Yesterday we began re-reading the chapters of the Rule that deal with the liturgical prayer of the community. Over the next two weeks we shall go through the various Offices (Hours) of the day, the psalms to be said, the number and kind of lessons to be read, the postures we should adopt and so on. I’m told that some communities have abandoned reading these chapters on the grounds that their daily Office no longer conforms to the pattern of the Rule. Our own Office does not conform in every respect — for example, we have an English Office of Lauds which follows a different arrangement of psalmody (as provided for in the Rule) — but we certainly pay close attention to Benedict’s liturgical code because it is normative. By that I mean that it gives us the principles on which our community prayer should be based, and enough detail to ensure that we do not devise some whacky scheme of our own that takes us away from the objective nature of the liturgy. Do these matter? I think they do.
One of the dangers of liturgical ‘creativity’ is that often it isn’t actually creative but really quite deadly. It can substitute a highly subjective and time-limited view of reality for an older, more challenging one. What we often forget is that we have to work at the liturgy. For instance, we have to pray the psalter as Christ prays it, and usually that means letting go of our own ideas. Here we pray all 150 psalms every week, as stipulated by St Benedict, without any worries about whether the cursing psalms should cross a Christian’s lips or not. If they crossed Our Lord’s, they can certainly cross ours. Nor are we bothered by notions of quantity being the enemy of quality. The psalter is complete in itself, carefully arranged, ideally suited to the rhythms of liturgical time, the day and the week. When we lose touch with that, we lose touch with much else that is relevant.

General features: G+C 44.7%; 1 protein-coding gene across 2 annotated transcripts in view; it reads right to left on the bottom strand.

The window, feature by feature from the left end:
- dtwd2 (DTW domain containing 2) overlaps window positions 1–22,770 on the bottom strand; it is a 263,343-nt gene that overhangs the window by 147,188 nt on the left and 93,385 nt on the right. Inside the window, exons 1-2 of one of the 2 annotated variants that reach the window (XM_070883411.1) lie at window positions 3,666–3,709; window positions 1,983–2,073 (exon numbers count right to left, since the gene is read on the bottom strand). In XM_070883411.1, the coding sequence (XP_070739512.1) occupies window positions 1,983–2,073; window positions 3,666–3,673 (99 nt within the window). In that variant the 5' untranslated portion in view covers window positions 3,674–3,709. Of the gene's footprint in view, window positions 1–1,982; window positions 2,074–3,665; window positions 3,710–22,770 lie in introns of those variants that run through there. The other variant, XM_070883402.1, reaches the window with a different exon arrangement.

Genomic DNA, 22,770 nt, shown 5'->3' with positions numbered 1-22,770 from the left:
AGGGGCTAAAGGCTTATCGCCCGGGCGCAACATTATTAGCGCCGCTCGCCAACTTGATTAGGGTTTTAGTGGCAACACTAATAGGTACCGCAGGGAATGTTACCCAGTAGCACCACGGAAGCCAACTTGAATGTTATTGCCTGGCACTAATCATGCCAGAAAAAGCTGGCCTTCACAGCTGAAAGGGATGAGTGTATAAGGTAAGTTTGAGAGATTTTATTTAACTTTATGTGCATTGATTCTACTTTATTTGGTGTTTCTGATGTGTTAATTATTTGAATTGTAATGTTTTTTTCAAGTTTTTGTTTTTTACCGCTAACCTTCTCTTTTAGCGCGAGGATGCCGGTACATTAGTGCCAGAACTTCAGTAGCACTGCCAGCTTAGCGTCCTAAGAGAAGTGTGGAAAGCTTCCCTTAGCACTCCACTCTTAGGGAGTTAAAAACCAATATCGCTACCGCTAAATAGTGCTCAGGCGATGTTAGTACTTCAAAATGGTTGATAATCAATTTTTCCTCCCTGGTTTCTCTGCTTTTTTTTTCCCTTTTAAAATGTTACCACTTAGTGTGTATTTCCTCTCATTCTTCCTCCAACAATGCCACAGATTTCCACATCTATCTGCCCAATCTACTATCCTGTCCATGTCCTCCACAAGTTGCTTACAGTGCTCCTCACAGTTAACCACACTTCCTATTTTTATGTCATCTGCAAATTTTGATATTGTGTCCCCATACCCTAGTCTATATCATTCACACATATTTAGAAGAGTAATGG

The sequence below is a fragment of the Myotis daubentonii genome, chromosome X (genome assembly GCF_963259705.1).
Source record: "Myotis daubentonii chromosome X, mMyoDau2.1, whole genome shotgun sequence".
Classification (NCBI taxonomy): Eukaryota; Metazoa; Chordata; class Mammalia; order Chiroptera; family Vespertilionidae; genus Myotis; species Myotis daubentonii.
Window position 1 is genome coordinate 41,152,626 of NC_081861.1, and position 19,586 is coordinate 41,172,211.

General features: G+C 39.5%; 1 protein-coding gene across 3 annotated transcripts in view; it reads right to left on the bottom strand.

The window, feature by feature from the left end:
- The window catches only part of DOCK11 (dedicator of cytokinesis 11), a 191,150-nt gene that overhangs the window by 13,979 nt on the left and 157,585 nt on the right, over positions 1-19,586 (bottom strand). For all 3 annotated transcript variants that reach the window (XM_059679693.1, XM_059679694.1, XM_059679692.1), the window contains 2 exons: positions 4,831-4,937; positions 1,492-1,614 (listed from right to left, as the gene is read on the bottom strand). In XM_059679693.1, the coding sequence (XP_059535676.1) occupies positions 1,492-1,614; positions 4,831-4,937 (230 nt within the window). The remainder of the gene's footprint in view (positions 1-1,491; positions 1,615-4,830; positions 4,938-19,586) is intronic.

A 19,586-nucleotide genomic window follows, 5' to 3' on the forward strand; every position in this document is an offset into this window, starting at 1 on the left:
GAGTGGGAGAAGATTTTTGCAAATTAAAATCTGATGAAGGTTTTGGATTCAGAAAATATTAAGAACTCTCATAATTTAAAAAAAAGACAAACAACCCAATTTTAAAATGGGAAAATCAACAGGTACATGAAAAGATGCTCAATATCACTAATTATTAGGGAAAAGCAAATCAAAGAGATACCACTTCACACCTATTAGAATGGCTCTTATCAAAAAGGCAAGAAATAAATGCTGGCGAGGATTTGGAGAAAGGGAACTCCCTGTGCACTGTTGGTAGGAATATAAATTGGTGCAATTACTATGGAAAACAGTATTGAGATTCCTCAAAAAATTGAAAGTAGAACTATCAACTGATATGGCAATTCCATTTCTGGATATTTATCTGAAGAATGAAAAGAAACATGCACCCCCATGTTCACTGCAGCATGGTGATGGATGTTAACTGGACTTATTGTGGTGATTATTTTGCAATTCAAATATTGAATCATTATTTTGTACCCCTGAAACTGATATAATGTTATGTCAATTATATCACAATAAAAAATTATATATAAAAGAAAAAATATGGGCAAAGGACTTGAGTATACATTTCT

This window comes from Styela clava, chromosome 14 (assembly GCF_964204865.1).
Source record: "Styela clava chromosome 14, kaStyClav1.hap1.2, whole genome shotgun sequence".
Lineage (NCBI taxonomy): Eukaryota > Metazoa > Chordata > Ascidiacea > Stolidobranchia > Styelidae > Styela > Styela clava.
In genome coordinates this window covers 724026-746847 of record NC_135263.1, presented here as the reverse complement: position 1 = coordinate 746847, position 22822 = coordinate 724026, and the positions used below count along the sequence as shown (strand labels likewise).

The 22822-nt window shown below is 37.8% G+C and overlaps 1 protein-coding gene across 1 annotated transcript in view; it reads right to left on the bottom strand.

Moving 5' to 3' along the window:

One of the joys of being a Benedictine is that we are remarkably free of the devotionalism that has marked the growth of the Church in later ages.* That means we have no let-out. We cannot substitute the personal for the communal. We have to make the liturgy the focus of our personal prayer as well as of our prayer as a community; and because at one level that is all very simple, psalms and scripture for the most part, we have to become thoroughly saturated with what would today be called a biblical spirituality, familiar not just with the texts but with the way in which they have been interpreted and understood by the Fathers. Even the chants we use to sing the words of the liturgy are biblical in origin, having their roots in the synagogue music of the time of Christ.
So, if you are reading through the Rule day by day, as we do in the monastery, be encouraged. These supposedly dry chapters on liturgy have much to teach us. They end in chapter 20, with one of the most perfect statements of what prayer is and how we should prepare for it. It presupposes all that has gone before, because one of the things we all have to learn, sooner or later, is that there are no short-cuts in prayer unless God chooses. And that is the rub. The liturgy is a gift, and it is given by God.
*Please don’t misunderstand me: I would be the last person to undervalue the significance of Eucharistic Adoration or the Rosary, for example, although they play no part in our community prayer because they did not exist in Benedict’s time or for centuries after. They are left to the individual’s personal attraction on the Bakerite principle, ‘Follow your call, that’s all in all.’
A couple of people have asked about our arrangement of the psalms in the Divine Office. The diagram below gives the psalm scheme for Ordinary Sundays of the Year and Ferias, with the exception that the Sunday Lauds canticle is recited after psalm 116. The sections are Vigils, Lauds, Midday Office (which incorporates the lesser Hours), Vespers and Compline. We follow the Septuagint numbering of the psalms.